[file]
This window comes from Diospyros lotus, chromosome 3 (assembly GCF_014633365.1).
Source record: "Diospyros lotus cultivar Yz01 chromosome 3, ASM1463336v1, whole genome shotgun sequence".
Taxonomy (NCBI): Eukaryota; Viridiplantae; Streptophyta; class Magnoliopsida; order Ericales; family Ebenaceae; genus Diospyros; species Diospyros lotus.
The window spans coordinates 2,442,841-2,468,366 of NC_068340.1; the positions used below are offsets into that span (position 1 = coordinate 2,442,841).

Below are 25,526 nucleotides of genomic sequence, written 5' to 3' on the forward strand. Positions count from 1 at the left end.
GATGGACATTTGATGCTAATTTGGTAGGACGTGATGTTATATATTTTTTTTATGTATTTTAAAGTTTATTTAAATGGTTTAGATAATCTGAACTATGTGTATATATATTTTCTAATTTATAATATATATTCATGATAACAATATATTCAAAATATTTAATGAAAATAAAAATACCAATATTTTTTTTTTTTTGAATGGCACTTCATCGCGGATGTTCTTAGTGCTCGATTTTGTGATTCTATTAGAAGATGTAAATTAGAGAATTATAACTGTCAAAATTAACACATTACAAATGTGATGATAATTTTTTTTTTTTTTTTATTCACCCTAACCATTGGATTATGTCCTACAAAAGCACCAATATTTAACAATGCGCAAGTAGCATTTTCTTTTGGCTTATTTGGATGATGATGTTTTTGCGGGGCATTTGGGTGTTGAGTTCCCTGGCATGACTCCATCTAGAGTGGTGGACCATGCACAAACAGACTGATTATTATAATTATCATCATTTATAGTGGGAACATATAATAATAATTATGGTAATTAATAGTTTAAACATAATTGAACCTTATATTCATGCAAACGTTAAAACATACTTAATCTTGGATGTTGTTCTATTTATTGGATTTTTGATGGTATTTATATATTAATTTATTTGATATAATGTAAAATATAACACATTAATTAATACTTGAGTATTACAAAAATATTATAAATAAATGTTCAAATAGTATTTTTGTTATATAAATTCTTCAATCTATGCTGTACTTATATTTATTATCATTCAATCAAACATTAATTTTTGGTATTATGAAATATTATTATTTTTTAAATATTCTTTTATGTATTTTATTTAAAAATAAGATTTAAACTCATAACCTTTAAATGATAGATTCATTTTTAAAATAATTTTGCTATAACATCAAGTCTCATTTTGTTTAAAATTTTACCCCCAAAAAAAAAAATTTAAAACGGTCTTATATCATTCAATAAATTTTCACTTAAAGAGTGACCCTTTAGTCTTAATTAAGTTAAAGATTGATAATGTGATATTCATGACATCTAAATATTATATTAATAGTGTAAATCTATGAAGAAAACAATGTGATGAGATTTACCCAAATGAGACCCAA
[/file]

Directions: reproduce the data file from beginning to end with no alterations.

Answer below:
This window comes from Diospyros lotus, chromosome 3 (assembly GCF_014633365.1).
Source record: "Diospyros lotus cultivar Yz01 chromosome 3, ASM1463336v1, whole genome shotgun sequence".
Taxonomy (NCBI): Eukaryota; Viridiplantae; Streptophyta; class Magnoliopsida; order Ericales; family Ebenaceae; genus Diospyros; species Diospyros lotus.
The window spans coordinates 2,442,841-2,468,366 of NC_068340.1; the positions used below are offsets into that span (position 1 = coordinate 2,442,841).

Below are 25,526 nucleotides of genomic sequence, written 5' to 3' on the forward strand. Positions count from 1 at the left end.
GATGGACATTTGATGCTAATTTGGTAGGACGTGATGTTATATATTTTTTTTATGTATTTTAAAGTTTATTTAAATGGTTTAGATAATCTGAACTATGTGTATATATATTTTCTAATTTATAATATATATTCATGATAACAATATATTCAAAATATTTAATGAAAATAAAAATACCAATATTTTTTTTTTTTTGAATGGCACTTCATCGCGGATGTTCTTAGTGCTCGATTTTGTGATTCTATTAGAAGATGTAAATTAGAGAATTATAACTGTCAAAATTAACACATTACAAATGTGATGATAATTTTTTTTTTTTTTTTATTCACCCTAACCATTGGATTATGTCCTACAAAAGCACCAATATTTAACAATGCGCAAGTAGCATTTTCTTTTGGCTTATTTGGATGATGATGTTTTTGCGGGGCATTTGGGTGTTGAGTTCCCTGGCATGACTCCATCTAGAGTGGTGGACCATGCACAAACAGACTGATTATTATAATTATCATCATTTATAGTGGGAACATATAATAATAATTATGGTAATTAATAGTTTAAACATAATTGAACCTTATATTCATGCAAACGTTAAAACATACTTAATCTTGGATGTTGTTCTATTTATTGGATTTTTGATGGTATTTATATATTAATTTATTTGATATAATGTAAAATATAACACATTAATTAATACTTGAGTATTACAAAAATATTATAAATAAATGTTCAAATAGTATTTTTGTTATATAAATTCTTCAATCTATGCTGTACTTATATTTATTATCATTCAATCAAACATTAATTTTTGGTATTATGAAATATTATTATTTTTTAAATATTCTTTTATGTATTTTATTTAAAAATAAGATTTAAACTCATAACCTTTAAATGATAGATTCATTTTTAAAATAATTTTGCTATAACATCAAGTCTCATTTTGTTTAAAATTTTACCCCCAAAAAAAAAAATTTAAAACGGTCTTATATCATTCAATAAATTTTCACTTAAAGAGTGACCCTTTAGTCTTAATTAAGTTAAAGATTGATAATGTGATATTCATGACATCTAAATATTATATTAATAGTGTAAATCTATGAAGAAAACAATGTGATGAGATTTACCCAAATGAGACCCAA